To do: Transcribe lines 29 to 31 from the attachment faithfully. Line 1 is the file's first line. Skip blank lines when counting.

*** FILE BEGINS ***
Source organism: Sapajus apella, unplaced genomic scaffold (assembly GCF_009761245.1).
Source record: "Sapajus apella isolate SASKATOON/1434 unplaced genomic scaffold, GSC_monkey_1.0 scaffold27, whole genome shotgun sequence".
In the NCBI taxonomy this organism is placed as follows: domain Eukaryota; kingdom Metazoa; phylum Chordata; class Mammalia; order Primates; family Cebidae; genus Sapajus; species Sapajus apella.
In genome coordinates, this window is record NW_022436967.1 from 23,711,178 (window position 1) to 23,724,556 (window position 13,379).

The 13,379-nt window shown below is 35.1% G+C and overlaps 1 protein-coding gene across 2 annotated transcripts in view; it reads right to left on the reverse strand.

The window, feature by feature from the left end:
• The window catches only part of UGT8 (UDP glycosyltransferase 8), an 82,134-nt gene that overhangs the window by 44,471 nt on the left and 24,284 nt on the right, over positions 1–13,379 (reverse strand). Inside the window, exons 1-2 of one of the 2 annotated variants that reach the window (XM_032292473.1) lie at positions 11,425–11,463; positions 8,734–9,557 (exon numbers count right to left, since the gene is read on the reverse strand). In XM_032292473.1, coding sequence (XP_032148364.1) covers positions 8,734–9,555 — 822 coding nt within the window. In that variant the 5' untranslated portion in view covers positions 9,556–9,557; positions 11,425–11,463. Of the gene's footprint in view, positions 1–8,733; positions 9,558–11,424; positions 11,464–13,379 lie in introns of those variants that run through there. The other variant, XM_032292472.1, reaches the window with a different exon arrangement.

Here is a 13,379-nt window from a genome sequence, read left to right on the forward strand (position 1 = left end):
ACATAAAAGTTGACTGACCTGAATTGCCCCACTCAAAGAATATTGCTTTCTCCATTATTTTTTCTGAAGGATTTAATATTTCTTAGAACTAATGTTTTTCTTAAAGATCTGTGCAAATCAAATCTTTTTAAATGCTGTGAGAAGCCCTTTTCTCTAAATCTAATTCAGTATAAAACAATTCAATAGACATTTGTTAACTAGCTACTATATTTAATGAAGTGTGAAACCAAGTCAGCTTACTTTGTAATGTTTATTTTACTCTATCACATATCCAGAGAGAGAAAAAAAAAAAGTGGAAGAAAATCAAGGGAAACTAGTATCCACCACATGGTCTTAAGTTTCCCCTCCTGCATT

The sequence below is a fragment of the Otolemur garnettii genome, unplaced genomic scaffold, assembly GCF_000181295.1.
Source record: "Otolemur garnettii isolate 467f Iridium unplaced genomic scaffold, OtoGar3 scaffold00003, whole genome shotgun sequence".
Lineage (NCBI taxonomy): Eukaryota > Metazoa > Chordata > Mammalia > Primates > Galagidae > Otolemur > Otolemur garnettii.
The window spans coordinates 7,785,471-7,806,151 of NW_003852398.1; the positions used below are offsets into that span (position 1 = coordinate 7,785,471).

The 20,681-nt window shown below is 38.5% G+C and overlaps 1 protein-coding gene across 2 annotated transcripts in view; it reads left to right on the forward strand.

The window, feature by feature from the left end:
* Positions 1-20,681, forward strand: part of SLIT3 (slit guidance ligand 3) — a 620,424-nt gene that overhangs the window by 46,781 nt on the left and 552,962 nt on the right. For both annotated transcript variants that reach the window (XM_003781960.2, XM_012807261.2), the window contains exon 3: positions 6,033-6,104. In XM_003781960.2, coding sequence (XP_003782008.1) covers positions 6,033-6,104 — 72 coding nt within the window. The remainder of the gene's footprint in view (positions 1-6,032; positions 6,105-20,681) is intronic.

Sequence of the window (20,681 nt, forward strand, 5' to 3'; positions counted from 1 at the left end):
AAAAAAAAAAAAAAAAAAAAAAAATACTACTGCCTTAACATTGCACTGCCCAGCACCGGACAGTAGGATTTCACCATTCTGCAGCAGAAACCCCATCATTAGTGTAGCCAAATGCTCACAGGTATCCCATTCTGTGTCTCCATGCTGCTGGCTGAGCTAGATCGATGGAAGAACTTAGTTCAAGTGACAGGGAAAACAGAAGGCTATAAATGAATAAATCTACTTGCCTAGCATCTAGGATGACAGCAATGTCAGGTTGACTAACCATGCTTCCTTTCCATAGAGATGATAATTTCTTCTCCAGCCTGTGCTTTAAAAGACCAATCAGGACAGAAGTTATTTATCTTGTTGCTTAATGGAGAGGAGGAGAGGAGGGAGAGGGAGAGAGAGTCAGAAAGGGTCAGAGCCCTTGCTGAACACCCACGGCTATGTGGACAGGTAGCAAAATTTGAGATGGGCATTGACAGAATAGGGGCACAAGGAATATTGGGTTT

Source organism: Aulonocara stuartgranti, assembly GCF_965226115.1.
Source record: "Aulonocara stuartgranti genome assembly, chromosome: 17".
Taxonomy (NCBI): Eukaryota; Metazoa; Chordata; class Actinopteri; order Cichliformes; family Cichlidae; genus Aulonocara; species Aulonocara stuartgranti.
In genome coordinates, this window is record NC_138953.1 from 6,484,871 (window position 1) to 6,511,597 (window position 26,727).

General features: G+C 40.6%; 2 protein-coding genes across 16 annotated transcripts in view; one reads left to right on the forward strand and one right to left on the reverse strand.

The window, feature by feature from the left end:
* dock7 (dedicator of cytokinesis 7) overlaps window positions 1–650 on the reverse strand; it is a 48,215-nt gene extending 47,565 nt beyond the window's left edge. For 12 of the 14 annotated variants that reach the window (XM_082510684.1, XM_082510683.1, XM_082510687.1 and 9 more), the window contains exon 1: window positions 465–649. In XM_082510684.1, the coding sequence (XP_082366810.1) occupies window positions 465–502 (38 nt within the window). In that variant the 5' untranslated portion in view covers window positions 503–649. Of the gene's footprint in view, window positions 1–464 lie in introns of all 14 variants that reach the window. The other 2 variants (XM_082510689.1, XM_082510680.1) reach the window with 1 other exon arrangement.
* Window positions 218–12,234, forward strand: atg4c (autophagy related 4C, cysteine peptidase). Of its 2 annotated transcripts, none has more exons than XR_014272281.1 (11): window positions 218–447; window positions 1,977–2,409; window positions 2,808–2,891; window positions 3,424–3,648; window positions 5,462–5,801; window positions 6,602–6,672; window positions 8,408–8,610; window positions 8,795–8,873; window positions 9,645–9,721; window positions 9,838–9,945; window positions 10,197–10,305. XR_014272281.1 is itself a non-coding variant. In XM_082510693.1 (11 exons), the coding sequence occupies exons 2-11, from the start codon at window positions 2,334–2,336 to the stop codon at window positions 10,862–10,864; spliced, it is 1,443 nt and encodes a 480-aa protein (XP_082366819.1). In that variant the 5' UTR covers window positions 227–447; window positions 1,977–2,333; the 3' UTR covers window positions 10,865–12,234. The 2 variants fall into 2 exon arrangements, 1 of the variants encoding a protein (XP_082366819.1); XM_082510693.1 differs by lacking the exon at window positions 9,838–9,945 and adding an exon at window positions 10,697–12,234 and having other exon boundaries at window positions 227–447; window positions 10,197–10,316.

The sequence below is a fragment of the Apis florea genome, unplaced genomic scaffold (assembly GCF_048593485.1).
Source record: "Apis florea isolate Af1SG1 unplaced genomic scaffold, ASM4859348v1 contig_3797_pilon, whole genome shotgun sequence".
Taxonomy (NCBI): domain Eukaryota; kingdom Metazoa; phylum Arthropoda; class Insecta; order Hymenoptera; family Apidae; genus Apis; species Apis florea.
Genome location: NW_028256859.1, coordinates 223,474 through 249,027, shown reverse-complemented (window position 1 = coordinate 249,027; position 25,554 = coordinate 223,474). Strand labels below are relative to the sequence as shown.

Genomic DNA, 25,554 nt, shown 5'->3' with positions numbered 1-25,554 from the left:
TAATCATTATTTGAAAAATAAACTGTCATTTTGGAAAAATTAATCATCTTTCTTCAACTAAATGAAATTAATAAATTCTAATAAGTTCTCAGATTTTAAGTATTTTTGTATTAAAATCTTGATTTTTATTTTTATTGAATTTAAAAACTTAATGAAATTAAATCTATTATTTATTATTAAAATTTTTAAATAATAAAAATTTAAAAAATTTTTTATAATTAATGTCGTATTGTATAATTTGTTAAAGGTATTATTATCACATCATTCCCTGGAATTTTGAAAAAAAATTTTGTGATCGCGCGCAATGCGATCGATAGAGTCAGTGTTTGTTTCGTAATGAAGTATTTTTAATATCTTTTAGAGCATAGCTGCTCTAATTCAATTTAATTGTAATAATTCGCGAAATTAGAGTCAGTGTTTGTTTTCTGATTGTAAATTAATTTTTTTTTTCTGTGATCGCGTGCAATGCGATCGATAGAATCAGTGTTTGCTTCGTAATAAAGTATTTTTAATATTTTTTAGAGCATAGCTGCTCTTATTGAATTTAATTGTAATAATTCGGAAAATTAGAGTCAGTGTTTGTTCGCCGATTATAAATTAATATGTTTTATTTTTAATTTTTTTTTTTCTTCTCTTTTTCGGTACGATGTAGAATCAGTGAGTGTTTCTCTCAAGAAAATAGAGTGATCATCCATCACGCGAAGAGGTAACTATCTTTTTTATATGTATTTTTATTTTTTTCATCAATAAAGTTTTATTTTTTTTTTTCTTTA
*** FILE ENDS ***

Taxonomy (NCBI): domain Eukaryota; kingdom Metazoa; phylum Arthropoda; class Insecta; order Hymenoptera; family Apidae; genus Apis; species Apis florea.
Genome location: NW_028256859.1, coordinates 223,474 through 249,027, shown reverse-complemented (window position 1 = coordinate 249,027; position 25,554 = coordinate 223,474). Strand labels below are relative to the sequence as shown.

Genomic DNA, 25,554 nt, shown 5'->3' with positions numbered 1-25,554 from the left: